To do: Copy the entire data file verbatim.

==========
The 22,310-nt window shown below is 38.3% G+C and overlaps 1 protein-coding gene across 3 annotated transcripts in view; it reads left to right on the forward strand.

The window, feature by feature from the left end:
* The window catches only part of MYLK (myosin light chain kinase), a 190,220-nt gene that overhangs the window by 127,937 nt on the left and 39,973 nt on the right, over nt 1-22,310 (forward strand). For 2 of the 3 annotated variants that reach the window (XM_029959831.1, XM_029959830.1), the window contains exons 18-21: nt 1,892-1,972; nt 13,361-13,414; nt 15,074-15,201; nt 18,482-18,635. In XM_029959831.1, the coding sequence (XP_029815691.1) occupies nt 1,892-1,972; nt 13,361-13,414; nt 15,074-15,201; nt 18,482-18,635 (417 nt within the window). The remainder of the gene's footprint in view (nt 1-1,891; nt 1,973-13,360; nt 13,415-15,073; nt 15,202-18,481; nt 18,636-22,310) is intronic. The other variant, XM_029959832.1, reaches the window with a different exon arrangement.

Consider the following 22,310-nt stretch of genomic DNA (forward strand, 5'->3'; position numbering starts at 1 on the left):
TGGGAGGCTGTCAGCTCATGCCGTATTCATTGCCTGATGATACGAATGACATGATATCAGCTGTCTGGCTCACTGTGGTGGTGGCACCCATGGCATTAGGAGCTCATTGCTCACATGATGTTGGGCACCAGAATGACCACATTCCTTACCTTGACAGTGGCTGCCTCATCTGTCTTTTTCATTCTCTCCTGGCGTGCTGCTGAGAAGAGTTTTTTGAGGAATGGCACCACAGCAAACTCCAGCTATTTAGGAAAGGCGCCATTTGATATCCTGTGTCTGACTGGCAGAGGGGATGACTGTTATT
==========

The 22,310-nt window shown below is 38.3% G+C and overlaps 1 protein-coding gene across 3 annotated transcripts in view; it reads left to right on the forward strand.

The window, feature by feature from the left end:
* The window catches only part of MYLK (myosin light chain kinase), a 190,220-nt gene that overhangs the window by 127,937 nt on the left and 39,973 nt on the right, over nt 1-22,310 (forward strand). For 2 of the 3 annotated variants that reach the window (XM_029959831.1, XM_029959830.1), the window contains exons 18-21: nt 1,892-1,972; nt 13,361-13,414; nt 15,074-15,201; nt 18,482-18,635. In XM_029959831.1, the coding sequence (XP_029815691.1) occupies nt 1,892-1,972; nt 13,361-13,414; nt 15,074-15,201; nt 18,482-18,635 (417 nt within the window). The remainder of the gene's footprint in view (nt 1-1,891; nt 1,973-13,360; nt 13,415-15,073; nt 15,202-18,481; nt 18,636-22,310) is intronic. The other variant, XM_029959832.1, reaches the window with a different exon arrangement.

Consider the following 22,310-nt stretch of genomic DNA (forward strand, 5'->3'; position numbering starts at 1 on the left):
TGGGAGGCTGTCAGCTCATGCCGTATTCATTGCCTGATGATACGAATGACATGATATCAGCTGTCTGGCTCACTGTGGTGGTGGCACCCATGGCATTAGGAGCTCATTGCTCACATGATGTTGGGCACCAGAATGACCACATTCCTTACCTTGACAGTGGCTGCCTCATCTGTCTTTTTCATTCTCTCCTGGCGTGCTGCTGAGAAGAGTTTTTTGAGGAATGGCACCACAGCAAACTCCAGCTATTTAGGAAAGGCGCCATTTGATATCCTGTGTCTGACTGGCAGAGGGGATGACTGTTATT